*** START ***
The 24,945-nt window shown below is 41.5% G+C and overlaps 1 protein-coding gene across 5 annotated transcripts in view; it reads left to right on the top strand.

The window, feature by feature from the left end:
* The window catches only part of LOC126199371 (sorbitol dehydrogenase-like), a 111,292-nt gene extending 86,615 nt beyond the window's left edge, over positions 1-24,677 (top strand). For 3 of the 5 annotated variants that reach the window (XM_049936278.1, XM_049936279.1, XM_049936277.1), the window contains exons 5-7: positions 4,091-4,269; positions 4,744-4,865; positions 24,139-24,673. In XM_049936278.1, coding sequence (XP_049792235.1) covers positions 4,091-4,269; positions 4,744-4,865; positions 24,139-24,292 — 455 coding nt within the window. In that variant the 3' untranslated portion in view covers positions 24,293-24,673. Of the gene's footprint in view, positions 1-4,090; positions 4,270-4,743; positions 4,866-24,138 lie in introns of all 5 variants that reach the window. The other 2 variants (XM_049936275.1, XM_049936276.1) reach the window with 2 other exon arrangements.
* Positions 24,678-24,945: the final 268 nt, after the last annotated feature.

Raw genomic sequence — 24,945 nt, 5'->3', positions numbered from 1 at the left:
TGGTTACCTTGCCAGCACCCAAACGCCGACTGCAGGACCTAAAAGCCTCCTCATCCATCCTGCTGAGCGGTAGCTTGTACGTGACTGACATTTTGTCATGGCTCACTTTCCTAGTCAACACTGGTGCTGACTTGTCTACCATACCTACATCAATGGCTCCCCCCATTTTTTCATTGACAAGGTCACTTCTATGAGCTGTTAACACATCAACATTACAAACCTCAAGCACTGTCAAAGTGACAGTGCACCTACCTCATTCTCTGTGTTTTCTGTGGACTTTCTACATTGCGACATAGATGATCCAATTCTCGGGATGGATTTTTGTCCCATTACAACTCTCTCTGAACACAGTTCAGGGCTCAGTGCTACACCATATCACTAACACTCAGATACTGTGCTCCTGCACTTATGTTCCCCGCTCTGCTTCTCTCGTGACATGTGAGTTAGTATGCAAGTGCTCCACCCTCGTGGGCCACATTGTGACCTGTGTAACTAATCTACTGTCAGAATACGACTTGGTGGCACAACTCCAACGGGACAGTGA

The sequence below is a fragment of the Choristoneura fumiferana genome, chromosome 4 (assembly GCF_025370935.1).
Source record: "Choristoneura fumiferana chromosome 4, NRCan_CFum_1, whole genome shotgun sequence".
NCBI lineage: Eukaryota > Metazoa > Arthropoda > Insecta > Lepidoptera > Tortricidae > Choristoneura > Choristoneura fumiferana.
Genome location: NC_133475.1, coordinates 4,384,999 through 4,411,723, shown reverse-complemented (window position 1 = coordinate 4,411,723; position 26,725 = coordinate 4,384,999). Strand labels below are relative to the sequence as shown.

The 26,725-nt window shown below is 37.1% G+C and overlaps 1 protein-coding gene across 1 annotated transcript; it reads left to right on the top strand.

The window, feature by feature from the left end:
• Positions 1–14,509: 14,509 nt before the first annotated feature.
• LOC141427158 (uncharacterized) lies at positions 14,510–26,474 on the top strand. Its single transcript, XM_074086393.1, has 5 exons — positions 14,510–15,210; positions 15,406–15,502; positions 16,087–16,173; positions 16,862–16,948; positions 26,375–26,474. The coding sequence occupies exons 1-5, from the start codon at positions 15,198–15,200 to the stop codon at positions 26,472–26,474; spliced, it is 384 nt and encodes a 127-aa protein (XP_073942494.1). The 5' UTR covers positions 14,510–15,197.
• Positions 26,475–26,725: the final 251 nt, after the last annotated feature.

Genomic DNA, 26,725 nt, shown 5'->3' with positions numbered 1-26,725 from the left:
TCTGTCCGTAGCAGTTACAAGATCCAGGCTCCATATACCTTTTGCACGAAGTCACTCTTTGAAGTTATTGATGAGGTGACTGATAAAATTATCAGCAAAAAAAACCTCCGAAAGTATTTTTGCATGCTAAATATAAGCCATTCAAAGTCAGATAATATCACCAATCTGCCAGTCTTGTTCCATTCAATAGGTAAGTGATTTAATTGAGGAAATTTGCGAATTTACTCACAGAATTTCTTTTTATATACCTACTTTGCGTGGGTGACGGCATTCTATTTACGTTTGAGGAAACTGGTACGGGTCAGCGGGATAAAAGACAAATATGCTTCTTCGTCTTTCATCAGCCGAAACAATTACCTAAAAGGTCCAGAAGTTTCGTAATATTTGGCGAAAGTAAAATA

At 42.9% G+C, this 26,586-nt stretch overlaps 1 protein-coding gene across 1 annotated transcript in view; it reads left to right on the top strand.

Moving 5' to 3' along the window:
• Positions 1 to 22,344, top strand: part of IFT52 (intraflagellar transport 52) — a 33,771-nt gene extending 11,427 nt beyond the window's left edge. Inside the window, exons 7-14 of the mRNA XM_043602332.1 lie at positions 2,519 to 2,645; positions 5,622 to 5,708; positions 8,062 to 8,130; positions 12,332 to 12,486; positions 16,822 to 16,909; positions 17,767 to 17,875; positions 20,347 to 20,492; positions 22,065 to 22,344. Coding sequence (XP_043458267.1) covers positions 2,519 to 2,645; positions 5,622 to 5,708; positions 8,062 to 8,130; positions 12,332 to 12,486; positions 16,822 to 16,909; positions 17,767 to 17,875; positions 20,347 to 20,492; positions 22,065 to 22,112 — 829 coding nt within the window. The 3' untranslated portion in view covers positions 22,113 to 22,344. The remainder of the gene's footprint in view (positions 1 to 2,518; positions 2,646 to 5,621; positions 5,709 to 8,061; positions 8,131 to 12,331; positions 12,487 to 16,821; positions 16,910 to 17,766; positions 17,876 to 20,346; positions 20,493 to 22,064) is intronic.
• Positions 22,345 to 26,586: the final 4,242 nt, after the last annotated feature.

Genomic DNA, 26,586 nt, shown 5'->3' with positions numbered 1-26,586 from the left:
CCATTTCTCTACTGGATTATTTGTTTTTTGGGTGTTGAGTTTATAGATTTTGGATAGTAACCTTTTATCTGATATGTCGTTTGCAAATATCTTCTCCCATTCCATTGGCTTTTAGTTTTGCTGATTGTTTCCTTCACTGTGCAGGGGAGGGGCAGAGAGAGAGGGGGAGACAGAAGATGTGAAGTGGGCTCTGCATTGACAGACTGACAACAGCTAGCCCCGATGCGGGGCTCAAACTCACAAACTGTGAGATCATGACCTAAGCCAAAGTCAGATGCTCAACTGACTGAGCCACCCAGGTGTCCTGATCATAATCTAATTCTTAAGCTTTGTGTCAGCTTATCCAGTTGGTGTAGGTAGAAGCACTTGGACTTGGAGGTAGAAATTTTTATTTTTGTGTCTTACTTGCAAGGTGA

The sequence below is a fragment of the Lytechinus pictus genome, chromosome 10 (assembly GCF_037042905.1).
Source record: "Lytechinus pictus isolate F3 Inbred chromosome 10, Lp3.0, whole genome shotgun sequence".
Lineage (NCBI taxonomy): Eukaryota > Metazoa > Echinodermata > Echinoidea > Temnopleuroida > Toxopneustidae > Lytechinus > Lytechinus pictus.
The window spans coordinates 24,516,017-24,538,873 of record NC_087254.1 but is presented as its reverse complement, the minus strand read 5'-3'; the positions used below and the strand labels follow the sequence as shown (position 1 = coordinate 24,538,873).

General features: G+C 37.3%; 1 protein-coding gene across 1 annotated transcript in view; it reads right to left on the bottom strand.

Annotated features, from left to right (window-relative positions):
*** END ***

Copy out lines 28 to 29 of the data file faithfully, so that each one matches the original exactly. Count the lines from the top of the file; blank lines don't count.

General features: G+C 37.3%; 1 protein-coding gene across 1 annotated transcript in view; it reads right to left on the bottom strand.

Annotated features, from left to right (window-relative positions):